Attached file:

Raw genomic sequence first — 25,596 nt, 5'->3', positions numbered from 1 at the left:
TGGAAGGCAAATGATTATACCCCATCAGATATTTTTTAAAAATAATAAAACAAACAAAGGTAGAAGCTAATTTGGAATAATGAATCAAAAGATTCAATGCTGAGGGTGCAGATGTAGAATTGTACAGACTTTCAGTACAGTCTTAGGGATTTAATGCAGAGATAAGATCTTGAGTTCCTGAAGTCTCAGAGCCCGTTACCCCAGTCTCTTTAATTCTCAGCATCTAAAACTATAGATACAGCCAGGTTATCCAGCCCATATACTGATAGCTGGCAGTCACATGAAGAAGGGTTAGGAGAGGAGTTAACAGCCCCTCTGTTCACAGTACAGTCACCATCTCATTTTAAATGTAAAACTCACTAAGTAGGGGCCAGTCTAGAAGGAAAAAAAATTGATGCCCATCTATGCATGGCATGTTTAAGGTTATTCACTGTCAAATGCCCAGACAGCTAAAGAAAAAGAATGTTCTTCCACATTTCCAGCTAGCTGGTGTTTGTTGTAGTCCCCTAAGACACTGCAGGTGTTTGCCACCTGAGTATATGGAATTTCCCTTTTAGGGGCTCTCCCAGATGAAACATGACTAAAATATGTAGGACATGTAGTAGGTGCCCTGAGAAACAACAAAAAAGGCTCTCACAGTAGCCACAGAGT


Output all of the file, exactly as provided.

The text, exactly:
Raw genomic sequence first — 25,596 nt, 5'->3', positions numbered from 1 at the left:
TGGAAGGCAAATGATTATACCCCATCAGATATTTTTTAAAAATAATAAAACAAACAAAGGTAGAAGCTAATTTGGAATAATGAATCAAAAGATTCAATGCTGAGGGTGCAGATGTAGAATTGTACAGACTTTCAGTACAGTCTTAGGGATTTAATGCAGAGATAAGATCTTGAGTTCCTGAAGTCTCAGAGCCCGTTACCCCAGTCTCTTTAATTCTCAGCATCTAAAACTATAGATACAGCCAGGTTATCCAGCCCATATACTGATAGCTGGCAGTCACATGAAGAAGGGTTAGGAGAGGAGTTAACAGCCCCTCTGTTCACAGTACAGTCACCATCTCATTTTAAATGTAAAACTCACTAAGTAGGGGCCAGTCTAGAAGGAAAAAAAATTGATGCCCATCTATGCATGGCATGTTTAAGGTTATTCACTGTCAAATGCCCAGACAGCTAAAGAAAAAGAATGTTCTTCCACATTTCCAGCTAGCTGGTGTTTGTTGTAGTCCCCTAAGACACTGCAGGTGTTTGCCACCTGAGTATATGGAATTTCCCTTTTAGGGGCTCTCCCAGATGAAACATGACTAAAATATGTAGGACATGTAGTAGGTGCCCTGAGAAACAACAAAAAAGGCTCTCACAGTAGCCACAGAGT